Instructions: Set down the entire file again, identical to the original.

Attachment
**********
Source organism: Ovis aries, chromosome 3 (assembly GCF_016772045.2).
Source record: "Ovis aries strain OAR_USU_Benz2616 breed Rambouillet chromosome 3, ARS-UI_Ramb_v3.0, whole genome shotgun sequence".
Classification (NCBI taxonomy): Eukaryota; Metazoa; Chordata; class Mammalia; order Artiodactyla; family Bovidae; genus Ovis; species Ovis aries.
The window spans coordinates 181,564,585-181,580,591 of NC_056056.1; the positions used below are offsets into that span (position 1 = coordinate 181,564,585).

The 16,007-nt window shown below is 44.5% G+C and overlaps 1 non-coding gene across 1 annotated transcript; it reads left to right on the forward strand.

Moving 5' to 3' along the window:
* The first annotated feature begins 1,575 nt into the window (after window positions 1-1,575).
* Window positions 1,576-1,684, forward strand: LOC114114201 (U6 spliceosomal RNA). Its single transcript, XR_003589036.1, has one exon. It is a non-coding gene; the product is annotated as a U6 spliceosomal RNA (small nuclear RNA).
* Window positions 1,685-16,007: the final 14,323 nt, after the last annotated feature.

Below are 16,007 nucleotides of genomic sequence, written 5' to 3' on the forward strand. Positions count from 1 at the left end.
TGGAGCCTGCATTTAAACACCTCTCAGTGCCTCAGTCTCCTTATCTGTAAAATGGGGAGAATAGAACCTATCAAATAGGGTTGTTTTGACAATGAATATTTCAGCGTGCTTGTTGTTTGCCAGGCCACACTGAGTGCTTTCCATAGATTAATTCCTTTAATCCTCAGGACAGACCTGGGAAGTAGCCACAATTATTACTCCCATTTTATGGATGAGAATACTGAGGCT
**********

Source organism: Ovis aries, chromosome 3 (assembly GCF_016772045.2).
Source record: "Ovis aries strain OAR_USU_Benz2616 breed Rambouillet chromosome 3, ARS-UI_Ramb_v3.0, whole genome shotgun sequence".
Classification (NCBI taxonomy): Eukaryota; Metazoa; Chordata; class Mammalia; order Artiodactyla; family Bovidae; genus Ovis; species Ovis aries.
The window spans coordinates 181,564,585-181,580,591 of NC_056056.1; the positions used below are offsets into that span (position 1 = coordinate 181,564,585).

The 16,007-nt window shown below is 44.5% G+C and overlaps 1 non-coding gene across 1 annotated transcript; it reads left to right on the forward strand.

Moving 5' to 3' along the window:
* The first annotated feature begins 1,575 nt into the window (after window positions 1-1,575).
* Window positions 1,576-1,684, forward strand: LOC114114201 (U6 spliceosomal RNA). Its single transcript, XR_003589036.1, has one exon. It is a non-coding gene; the product is annotated as a U6 spliceosomal RNA (small nuclear RNA).
* Window positions 1,685-16,007: the final 14,323 nt, after the last annotated feature.

Below are 16,007 nucleotides of genomic sequence, written 5' to 3' on the forward strand. Positions count from 1 at the left end.
TGGAGCCTGCATTTAAACACCTCTCAGTGCCTCAGTCTCCTTATCTGTAAAATGGGGAGAATAGAACCTATCAAATAGGGTTGTTTTGACAATGAATATTTCAGCGTGCTTGTTGTTTGCCAGGCCACACTGAGTGCTTTCCATAGATTAATTCCTTTAATCCTCAGGACAGACCTGGGAAGTAGCCACAATTATTACTCCCATTTTATGGATGAGAATACTGAGGCT